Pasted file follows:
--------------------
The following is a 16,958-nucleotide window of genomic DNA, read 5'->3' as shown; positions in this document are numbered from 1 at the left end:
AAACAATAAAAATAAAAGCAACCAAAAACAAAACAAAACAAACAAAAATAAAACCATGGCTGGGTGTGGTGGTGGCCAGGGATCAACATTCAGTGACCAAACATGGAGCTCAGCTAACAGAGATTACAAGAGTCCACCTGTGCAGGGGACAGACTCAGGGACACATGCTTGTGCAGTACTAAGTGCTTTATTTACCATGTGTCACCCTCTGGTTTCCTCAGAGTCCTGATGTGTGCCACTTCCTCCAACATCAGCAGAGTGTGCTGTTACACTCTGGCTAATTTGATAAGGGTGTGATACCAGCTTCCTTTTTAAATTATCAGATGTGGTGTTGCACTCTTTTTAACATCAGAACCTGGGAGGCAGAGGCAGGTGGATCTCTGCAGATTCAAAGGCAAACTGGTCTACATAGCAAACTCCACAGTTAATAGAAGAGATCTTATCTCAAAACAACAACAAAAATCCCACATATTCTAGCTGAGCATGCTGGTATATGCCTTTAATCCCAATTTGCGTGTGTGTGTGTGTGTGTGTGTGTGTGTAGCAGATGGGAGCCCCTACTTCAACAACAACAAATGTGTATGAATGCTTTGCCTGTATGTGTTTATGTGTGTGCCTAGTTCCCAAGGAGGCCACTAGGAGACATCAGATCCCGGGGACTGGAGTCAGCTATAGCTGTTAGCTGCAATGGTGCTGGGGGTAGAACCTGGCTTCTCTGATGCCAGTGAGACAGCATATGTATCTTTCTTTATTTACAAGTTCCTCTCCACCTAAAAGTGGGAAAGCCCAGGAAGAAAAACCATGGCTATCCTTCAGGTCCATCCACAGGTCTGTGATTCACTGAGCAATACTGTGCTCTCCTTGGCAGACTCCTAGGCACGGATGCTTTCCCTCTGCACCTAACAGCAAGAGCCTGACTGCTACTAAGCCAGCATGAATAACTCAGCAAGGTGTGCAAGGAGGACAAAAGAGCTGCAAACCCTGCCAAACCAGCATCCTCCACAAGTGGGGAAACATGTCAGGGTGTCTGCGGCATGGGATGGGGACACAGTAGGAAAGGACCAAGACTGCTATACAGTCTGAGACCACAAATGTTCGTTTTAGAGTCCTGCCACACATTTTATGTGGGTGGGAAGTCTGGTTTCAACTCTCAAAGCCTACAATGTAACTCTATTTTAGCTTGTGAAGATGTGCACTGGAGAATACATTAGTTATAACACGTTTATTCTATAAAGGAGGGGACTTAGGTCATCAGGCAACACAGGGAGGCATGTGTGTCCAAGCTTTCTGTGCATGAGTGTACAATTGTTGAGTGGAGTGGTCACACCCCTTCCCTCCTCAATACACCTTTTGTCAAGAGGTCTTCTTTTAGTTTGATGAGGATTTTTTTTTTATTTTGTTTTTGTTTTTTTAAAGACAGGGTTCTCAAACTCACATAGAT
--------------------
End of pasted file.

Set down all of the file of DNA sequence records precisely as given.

The following is a 16,958-nucleotide window of genomic DNA, read 5'->3' as shown; positions in this document are numbered from 1 at the left end:
AAACAATAAAAATAAAAGCAACCAAAAACAAAACAAAACAAACAAAAATAAAACCATGGCTGGGTGTGGTGGTGGCCAGGGATCAACATTCAGTGACCAAACATGGAGCTCAGCTAACAGAGATTACAAGAGTCCACCTGTGCAGGGGACAGACTCAGGGACACATGCTTGTGCAGTACTAAGTGCTTTATTTACCATGTGTCACCCTCTGGTTTCCTCAGAGTCCTGATGTGTGCCACTTCCTCCAACATCAGCAGAGTGTGCTGTTACACTCTGGCTAATTTGATAAGGGTGTGATACCAGCTTCCTTTTTAAATTATCAGATGTGGTGTTGCACTCTTTTTAACATCAGAACCTGGGAGGCAGAGGCAGGTGGATCTCTGCAGATTCAAAGGCAAACTGGTCTACATAGCAAACTCCACAGTTAATAGAAGAGATCTTATCTCAAAACAACAACAAAAATCCCACATATTCTAGCTGAGCATGCTGGTATATGCCTTTAATCCCAATTTGCGTGTGTGTGTGTGTGTGTGTGTGTGTGTAGCAGATGGGAGCCCCTACTTCAACAACAACAAATGTGTATGAATGCTTTGCCTGTATGTGTTTATGTGTGTGCCTAGTTCCCAAGGAGGCCACTAGGAGACATCAGATCCCGGGGACTGGAGTCAGCTATAGCTGTTAGCTGCAATGGTGCTGGGGGTAGAACCTGGCTTCTCTGATGCCAGTGAGACAGCATATGTATCTTTCTTTATTTACAAGTTCCTCTCCACCTAAAAGTGGGAAAGCCCAGGAAGAAAAACCATGGCTATCCTTCAGGTCCATCCACAGGTCTGTGATTCACTGAGCAATACTGTGCTCTCCTTGGCAGACTCCTAGGCACGGATGCTTTCCCTCTGCACCTAACAGCAAGAGCCTGACTGCTACTAAGCCAGCATGAATAACTCAGCAAGGTGTGCAAGGAGGACAAAAGAGCTGCAAACCCTGCCAAACCAGCATCCTCCACAAGTGGGGAAACATGTCAGGGTGTCTGCGGCATGGGATGGGGACACAGTAGGAAAGGACCAAGACTGCTATACAGTCTGAGACCACAAATGTTCGTTTTAGAGTCCTGCCACACATTTTATGTGGGTGGGAAGTCTGGTTTCAACTCTCAAAGCCTACAATGTAACTCTATTTTAGCTTGTGAAGATGTGCACTGGAGAATACATTAGTTATAACACGTTTATTCTATAAAGGAGGGGACTTAGGTCATCAGGCAACACAGGGAGGCATGTGTGTCCAAGCTTTCTGTGCATGAGTGTACAATTGTTGAGTGGAGTGGTCACACCCCTTCCCTCCTCAATACACCTTTTGTCAAGAGGTCTTCTTTTAGTTTGATGAGGATTTTTTTTTTATTTTGTTTTTGTTTTTTTAAAGACAGGGTTCTCAAACTCACATAGAT